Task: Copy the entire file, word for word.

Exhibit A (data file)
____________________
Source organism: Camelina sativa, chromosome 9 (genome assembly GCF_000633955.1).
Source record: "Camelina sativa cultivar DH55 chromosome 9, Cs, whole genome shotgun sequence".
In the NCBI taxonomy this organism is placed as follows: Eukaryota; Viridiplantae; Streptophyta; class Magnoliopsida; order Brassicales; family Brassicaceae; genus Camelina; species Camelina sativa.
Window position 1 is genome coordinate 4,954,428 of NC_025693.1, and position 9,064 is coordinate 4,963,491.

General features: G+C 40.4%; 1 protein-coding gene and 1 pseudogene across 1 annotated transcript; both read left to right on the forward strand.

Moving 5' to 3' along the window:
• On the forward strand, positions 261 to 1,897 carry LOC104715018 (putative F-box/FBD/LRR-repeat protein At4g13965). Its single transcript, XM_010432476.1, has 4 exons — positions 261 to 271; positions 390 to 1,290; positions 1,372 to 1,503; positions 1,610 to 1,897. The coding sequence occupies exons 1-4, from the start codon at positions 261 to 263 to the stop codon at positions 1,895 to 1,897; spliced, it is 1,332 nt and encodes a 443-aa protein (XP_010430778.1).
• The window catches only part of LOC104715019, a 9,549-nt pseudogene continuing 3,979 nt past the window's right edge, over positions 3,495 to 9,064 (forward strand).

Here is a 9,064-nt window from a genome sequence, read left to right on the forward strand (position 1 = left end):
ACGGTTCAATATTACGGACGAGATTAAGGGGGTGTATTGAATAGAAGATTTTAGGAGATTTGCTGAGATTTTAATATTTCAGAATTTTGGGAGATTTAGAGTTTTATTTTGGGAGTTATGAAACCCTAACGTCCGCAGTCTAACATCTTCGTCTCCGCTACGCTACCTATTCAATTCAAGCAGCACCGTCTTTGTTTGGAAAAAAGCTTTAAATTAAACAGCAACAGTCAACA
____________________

Source organism: Camelina sativa, chromosome 9 (genome assembly GCF_000633955.1).
Source record: "Camelina sativa cultivar DH55 chromosome 9, Cs, whole genome shotgun sequence".
In the NCBI taxonomy this organism is placed as follows: Eukaryota; Viridiplantae; Streptophyta; class Magnoliopsida; order Brassicales; family Brassicaceae; genus Camelina; species Camelina sativa.
Window position 1 is genome coordinate 4,954,428 of NC_025693.1, and position 9,064 is coordinate 4,963,491.

General features: G+C 40.4%; 1 protein-coding gene and 1 pseudogene across 1 annotated transcript; both read left to right on the forward strand.

Moving 5' to 3' along the window:
• On the forward strand, positions 261 to 1,897 carry LOC104715018 (putative F-box/FBD/LRR-repeat protein At4g13965). Its single transcript, XM_010432476.1, has 4 exons — positions 261 to 271; positions 390 to 1,290; positions 1,372 to 1,503; positions 1,610 to 1,897. The coding sequence occupies exons 1-4, from the start codon at positions 261 to 263 to the stop codon at positions 1,895 to 1,897; spliced, it is 1,332 nt and encodes a 443-aa protein (XP_010430778.1).
• The window catches only part of LOC104715019, a 9,549-nt pseudogene continuing 3,979 nt past the window's right edge, over positions 3,495 to 9,064 (forward strand).

Here is a 9,064-nt window from a genome sequence, read left to right on the forward strand (position 1 = left end):
ACGGTTCAATATTACGGACGAGATTAAGGGGGTGTATTGAATAGAAGATTTTAGGAGATTTGCTGAGATTTTAATATTTCAGAATTTTGGGAGATTTAGAGTTTTATTTTGGGAGTTATGAAACCCTAACGTCCGCAGTCTAACATCTTCGTCTCCGCTACGCTACCTATTCAATTCAAGCAGCACCGTCTTTGTTTGGAAAAAAGCTTTAAATTAAACAGCAACAGTCAACA